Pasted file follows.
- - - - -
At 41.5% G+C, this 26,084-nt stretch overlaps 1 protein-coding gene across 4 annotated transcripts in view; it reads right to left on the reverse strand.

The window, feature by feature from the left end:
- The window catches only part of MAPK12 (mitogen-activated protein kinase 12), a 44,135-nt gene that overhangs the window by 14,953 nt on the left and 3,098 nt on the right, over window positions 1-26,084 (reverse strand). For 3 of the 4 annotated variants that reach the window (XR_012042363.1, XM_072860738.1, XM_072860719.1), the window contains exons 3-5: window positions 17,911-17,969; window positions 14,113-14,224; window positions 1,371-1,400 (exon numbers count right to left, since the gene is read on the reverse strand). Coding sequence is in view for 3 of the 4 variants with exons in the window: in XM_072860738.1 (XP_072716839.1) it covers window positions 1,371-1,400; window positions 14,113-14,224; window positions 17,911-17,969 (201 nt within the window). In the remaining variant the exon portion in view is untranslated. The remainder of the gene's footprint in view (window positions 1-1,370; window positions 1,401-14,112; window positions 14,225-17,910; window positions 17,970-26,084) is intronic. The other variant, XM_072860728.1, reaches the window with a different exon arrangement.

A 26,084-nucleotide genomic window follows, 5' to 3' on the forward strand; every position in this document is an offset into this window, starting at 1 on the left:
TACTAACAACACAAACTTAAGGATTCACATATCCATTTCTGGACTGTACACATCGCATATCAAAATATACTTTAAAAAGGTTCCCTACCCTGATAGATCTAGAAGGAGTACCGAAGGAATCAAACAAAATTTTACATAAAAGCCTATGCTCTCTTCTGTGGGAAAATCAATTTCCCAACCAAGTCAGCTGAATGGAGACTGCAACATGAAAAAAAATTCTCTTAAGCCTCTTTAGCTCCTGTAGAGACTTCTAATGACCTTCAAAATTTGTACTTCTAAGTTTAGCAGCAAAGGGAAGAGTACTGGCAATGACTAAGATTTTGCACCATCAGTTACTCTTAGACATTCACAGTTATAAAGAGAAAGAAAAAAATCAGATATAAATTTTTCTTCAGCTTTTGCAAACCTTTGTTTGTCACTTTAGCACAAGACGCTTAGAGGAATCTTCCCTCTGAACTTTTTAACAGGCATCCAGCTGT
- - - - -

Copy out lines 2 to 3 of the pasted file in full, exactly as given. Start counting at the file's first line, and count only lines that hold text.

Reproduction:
The window, feature by feature from the left end:
- The window catches only part of MAPK12 (mitogen-activated protein kinase 12), a 44,135-nt gene that overhangs the window by 14,953 nt on the left and 3,098 nt on the right, over window positions 1-26,084 (reverse strand). For 3 of the 4 annotated variants that reach the window (XR_012042363.1, XM_072860738.1, XM_072860719.1), the window contains exons 3-5: window positions 17,911-17,969; window positions 14,113-14,224; window positions 1,371-1,400 (exon numbers count right to left, since the gene is read on the reverse strand). Coding sequence is in view for 3 of the 4 variants with exons in the window: in XM_072860738.1 (XP_072716839.1) it covers window positions 1,371-1,400; window positions 14,113-14,224; window positions 17,911-17,969 (201 nt within the window). In the remaining variant the exon portion in view is untranslated. The remainder of the gene's footprint in view (window positions 1-1,370; window positions 1,401-14,112; window positions 14,225-17,910; window positions 17,970-26,084) is intronic. The other variant, XM_072860728.1, reaches the window with a different exon arrangement.